A Humorous greeting card featuring a Herdwick ram with a long fleece and curved horns viewed in profile and text that reads 'Happiness is knowing that there are twenty-tree million sheep in the UK'
– Blank inside for your own message
– Printed in the UK on premium card stock
– Supplied with a white envelope
500 in stock
A Humorous greeting card featuring a Herdwick ram with a long fleece and curved horns viewed in profile and text that reads ‘Happiness is knowing that there are twenty-tree million sheep in the UK’
Well that’s sheep knowing other sheep. What about farmers and shepherds recognising which sheep are theirs? In former times, knowing which sheep belonged to who was important also on Common land. Common land was land that was owned by the village as a community. The village made communal decisions about planting and grazing, including when sheep were let out to graze. And when that happened, sheep from different flocks mixed freely.
Then the Enclosure Acts of the 18th and 19th centuries fenced off the Commons and passed the ownership from the local community to one farmer. Some called it highway robbery; some called it the march of progress.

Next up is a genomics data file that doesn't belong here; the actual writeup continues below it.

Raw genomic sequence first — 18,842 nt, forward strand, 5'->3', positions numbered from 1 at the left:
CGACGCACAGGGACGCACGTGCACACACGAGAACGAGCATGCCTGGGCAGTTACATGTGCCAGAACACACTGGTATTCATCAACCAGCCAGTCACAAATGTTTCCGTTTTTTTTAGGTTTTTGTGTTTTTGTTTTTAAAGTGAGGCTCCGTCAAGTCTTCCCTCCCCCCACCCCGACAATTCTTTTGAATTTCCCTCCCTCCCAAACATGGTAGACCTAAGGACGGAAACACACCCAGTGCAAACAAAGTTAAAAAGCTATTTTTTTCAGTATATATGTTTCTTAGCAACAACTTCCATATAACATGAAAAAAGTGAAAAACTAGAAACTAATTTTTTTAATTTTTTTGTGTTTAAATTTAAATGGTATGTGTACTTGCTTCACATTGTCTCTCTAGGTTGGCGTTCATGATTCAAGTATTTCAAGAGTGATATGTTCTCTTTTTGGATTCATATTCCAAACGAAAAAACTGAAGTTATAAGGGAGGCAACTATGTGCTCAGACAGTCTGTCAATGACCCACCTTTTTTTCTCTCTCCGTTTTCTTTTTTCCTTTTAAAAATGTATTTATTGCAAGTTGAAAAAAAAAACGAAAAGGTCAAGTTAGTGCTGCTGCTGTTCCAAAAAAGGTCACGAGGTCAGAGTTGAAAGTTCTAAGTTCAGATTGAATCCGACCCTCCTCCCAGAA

But whether for strays or whole flocks, how was a farmer to know which were his sheep? From close up he would know them by their lug marks – distinctive cuts to the lug of their ears. But from far away, the farmer or the shepherd needed a different method. And that method has lasted through the ages until today.
If you have seen sheep in the lowland fields and on the hills in the UK you may have noticed the paint marks on their fleeces. They are smit marks and farmers have been using them for hundreds of years to identify who sheep belong to.
A daub of paint – perhaps two marks of red or one of black – nearer the haunch or the shoulder. From these a farmer knows which are his sheep and which belong to his neighbour.